Some critics of the Biden administration’s student loan forgiveness plans say that wiping out the debt doesn’t fix the root cause — and in fact could encourage universities to raise tuition even further.

The White House has forgiven a staggering $153 billion in federal student loan debt, giving a financial lifeline to millions of borrowers.

When Josh, who lives in Oregon and asked CNN not to publish his last name, received an email from the Department of Education last week, he said his first reaction was, “What the heck do they want now?”

But he soon learned there was good news: He’d qualified for loan forgiveness.

“To read the words that I now qualified, having reached the number of monthly payments … I was just blown away,” he said. “I can’t begin to describe how it feels to have this glimmer of hope that 24 years of struggle is possibly coming to an end.”

Josh says he’s not allowing himself to get his hopes up just yet, noting that there are already two lawsuits challenging Biden’s SAVE plan. But in moments when he lets himself imagine his life without debt, he dreams of finally buying a home with his husband.

The dream of retirement

As striking as Biden’s $153 billion in forgiven debt is, it is less than 10% of the trillion-plus dollars in outstanding federal debt.

Since 2007, borrowers who work for the government or a nonprofit have been able to lighten their debt load through the Public Service Loan Forgiveness program. But not all public sector workers are eligible.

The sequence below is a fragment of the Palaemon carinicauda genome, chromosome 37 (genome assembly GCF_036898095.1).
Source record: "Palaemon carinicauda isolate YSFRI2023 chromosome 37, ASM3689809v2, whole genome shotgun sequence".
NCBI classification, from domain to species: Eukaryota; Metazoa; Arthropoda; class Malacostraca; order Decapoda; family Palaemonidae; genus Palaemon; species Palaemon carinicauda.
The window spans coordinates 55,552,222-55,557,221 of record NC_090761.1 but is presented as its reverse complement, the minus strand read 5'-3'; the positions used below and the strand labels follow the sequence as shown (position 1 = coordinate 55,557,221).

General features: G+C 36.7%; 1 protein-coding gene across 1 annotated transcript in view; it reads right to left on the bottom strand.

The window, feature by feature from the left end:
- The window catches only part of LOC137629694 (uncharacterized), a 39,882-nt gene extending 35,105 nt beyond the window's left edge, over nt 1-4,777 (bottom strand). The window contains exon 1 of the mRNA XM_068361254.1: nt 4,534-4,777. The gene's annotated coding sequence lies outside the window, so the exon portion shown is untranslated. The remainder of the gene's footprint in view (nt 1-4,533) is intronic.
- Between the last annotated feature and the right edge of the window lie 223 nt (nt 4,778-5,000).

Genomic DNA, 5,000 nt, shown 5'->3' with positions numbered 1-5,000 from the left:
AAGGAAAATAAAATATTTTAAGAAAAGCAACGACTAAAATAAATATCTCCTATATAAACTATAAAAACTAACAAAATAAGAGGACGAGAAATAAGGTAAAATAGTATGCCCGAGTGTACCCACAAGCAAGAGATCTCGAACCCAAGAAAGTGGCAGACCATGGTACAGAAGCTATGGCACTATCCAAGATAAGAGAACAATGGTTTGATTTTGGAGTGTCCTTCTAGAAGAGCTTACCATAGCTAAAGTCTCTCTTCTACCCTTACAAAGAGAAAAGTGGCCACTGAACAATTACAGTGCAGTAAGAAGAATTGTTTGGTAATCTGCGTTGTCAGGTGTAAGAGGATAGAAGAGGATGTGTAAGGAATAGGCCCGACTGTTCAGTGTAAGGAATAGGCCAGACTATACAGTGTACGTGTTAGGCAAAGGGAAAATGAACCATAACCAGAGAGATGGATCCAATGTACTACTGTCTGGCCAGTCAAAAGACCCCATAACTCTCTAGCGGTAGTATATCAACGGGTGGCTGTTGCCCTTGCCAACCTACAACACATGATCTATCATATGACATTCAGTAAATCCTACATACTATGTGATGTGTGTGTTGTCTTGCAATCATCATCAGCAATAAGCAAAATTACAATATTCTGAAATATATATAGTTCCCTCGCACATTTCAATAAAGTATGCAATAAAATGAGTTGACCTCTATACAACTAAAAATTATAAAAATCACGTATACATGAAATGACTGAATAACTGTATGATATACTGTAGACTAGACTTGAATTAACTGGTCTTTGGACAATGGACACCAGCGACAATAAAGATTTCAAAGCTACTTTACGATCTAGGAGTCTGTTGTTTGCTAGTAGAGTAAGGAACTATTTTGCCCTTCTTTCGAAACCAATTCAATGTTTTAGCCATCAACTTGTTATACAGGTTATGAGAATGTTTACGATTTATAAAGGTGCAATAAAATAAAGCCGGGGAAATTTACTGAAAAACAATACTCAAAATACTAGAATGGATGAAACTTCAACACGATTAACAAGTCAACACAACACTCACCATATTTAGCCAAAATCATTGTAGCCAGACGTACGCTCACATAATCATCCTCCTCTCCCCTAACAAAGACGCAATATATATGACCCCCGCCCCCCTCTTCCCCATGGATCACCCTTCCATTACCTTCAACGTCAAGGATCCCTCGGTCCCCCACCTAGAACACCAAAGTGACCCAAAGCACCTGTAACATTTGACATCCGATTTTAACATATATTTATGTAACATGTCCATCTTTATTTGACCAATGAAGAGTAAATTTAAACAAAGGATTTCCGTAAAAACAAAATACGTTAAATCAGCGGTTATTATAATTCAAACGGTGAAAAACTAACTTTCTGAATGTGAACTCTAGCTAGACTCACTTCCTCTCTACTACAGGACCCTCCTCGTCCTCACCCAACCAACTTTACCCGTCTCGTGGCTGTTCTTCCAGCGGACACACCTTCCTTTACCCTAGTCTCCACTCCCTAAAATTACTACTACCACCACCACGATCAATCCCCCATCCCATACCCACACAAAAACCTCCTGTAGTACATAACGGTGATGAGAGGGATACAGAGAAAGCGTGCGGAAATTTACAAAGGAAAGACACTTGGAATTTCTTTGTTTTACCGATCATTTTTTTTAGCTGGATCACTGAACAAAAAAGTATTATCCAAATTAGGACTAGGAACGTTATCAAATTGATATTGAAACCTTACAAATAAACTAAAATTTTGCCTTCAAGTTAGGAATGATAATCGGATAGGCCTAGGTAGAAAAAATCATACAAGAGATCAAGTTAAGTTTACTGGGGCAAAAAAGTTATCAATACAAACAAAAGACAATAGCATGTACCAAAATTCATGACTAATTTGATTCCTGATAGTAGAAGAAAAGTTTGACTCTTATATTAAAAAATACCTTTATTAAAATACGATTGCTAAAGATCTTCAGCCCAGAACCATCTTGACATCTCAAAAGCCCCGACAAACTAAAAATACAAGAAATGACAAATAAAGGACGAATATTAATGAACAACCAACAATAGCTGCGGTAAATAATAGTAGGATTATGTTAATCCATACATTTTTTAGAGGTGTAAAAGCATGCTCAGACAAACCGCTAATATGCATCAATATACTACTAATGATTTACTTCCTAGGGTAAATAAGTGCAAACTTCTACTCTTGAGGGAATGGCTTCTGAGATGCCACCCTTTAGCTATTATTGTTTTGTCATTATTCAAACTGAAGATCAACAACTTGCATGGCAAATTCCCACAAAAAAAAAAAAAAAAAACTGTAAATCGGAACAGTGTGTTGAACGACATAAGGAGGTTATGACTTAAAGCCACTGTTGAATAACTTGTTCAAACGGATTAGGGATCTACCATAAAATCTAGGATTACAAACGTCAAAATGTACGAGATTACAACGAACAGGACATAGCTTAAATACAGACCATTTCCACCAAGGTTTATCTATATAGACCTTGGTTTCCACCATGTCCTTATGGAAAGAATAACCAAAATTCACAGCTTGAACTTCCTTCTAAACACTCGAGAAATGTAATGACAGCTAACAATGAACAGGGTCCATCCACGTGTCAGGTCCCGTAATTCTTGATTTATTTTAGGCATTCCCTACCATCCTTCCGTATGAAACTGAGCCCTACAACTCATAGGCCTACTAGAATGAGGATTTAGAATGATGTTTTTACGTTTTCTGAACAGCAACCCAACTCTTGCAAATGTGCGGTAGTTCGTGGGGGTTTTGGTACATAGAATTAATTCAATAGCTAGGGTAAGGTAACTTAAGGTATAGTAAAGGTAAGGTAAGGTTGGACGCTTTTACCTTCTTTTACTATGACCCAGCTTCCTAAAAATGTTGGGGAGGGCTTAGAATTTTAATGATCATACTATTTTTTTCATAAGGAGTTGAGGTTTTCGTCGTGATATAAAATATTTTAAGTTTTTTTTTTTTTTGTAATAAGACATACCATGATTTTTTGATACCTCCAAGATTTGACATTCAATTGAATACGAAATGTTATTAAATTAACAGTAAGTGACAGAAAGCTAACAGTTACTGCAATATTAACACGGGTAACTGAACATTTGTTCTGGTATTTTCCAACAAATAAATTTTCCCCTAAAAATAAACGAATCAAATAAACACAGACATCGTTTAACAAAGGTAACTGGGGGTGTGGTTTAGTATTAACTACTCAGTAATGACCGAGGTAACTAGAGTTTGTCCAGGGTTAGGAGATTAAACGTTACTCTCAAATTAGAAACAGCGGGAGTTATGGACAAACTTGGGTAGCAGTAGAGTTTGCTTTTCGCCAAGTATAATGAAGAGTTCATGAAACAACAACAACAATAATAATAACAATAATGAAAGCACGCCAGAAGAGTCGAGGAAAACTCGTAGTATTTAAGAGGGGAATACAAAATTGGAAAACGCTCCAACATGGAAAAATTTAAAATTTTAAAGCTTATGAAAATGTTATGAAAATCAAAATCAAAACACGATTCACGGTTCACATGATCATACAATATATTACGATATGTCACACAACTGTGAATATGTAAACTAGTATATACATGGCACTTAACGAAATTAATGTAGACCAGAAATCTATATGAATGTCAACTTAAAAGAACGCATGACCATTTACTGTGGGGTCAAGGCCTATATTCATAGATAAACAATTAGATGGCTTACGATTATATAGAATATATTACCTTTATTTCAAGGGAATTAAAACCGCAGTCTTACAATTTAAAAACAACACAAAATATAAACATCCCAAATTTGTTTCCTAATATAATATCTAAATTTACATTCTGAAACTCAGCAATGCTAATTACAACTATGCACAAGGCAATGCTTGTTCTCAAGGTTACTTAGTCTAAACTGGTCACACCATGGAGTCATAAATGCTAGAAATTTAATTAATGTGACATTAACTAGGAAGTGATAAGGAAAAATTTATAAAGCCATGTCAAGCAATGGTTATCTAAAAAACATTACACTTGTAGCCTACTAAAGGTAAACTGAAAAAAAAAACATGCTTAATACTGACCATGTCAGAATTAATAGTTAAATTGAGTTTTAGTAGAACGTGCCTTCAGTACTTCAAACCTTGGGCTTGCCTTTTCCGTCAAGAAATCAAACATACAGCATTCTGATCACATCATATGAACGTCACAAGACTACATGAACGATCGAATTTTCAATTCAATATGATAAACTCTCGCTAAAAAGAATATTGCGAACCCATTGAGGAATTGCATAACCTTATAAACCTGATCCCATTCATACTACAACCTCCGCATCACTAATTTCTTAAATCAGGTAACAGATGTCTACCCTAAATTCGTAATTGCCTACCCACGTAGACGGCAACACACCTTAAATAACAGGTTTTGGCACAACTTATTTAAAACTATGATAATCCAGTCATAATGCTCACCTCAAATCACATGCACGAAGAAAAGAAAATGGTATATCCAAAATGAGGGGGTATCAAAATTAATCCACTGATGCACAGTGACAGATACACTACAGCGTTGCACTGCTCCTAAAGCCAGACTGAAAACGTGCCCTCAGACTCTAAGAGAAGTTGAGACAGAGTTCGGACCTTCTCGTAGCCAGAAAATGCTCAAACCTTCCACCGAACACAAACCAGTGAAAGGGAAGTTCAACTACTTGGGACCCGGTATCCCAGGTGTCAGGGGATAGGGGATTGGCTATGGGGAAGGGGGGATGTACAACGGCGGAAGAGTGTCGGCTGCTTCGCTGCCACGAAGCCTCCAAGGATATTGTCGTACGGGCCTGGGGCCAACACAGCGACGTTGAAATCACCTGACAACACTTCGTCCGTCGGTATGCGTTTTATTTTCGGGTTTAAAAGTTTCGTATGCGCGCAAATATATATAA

Amy Coody, a social worker at a maximum-security women’s prison in Wetumpka, Alabama, says she is ineligible for the PSLF program because she’s employed through a third-party contractor rather than directly by the state.

“Even though I’m in the prison and dealing with the inmates, they said that that’s not public service,” she said in an interview. “I’ve been paying on my loans for 21 years, and I’m never going to be able to retire at this rate.”

Borrowers who took private loans or moved their debt to private lenders to consolidate it also aren’t eligible for loan forgiveness.

That’s an acute frustration for Ralph Davis, a 64-year-old chiropractor from Savannah, Georgia. Davis said he doesn’t begrudge anyone lucky enough to have their debt wiped away. But he can’t help see “sort of an essential unfairness” within the Biden programs.

Davis graduated from chiropractic college in 1986, with about $30,000 in debt from federal student loans. At the time, he was advised to consolidate those debts through a private lender. He later amassed $40,000 in debt trying to get an additional degree through a for-profit college, though he eventually gave up on the degree when the college kept changing the curriculum to move the finish line forward.

But because Davis consolidated his debt through a private lender, he’s not eligible for federal forgiveness programs.

He isn’t bitter about it, and he’s not counting on a magic wand to come and zap his debt away. But he is conscious of being left out, resigned to the reality that it may take nine more years before he can finally pay off his loans.

“I did freely enter into these arrangements in order to advance my career — nobody tied my hands and said, ‘sign here,’” he told CNN. “And I have faithfully from the day I graduated my doctoral program in ’86, through the additional education … even during the pandemic.”

But over the past four decades “basically, every dime I’ve paid has gone to interest,” Davis said. “And of course, that does tend to put retirement ideas a little bit on hold.”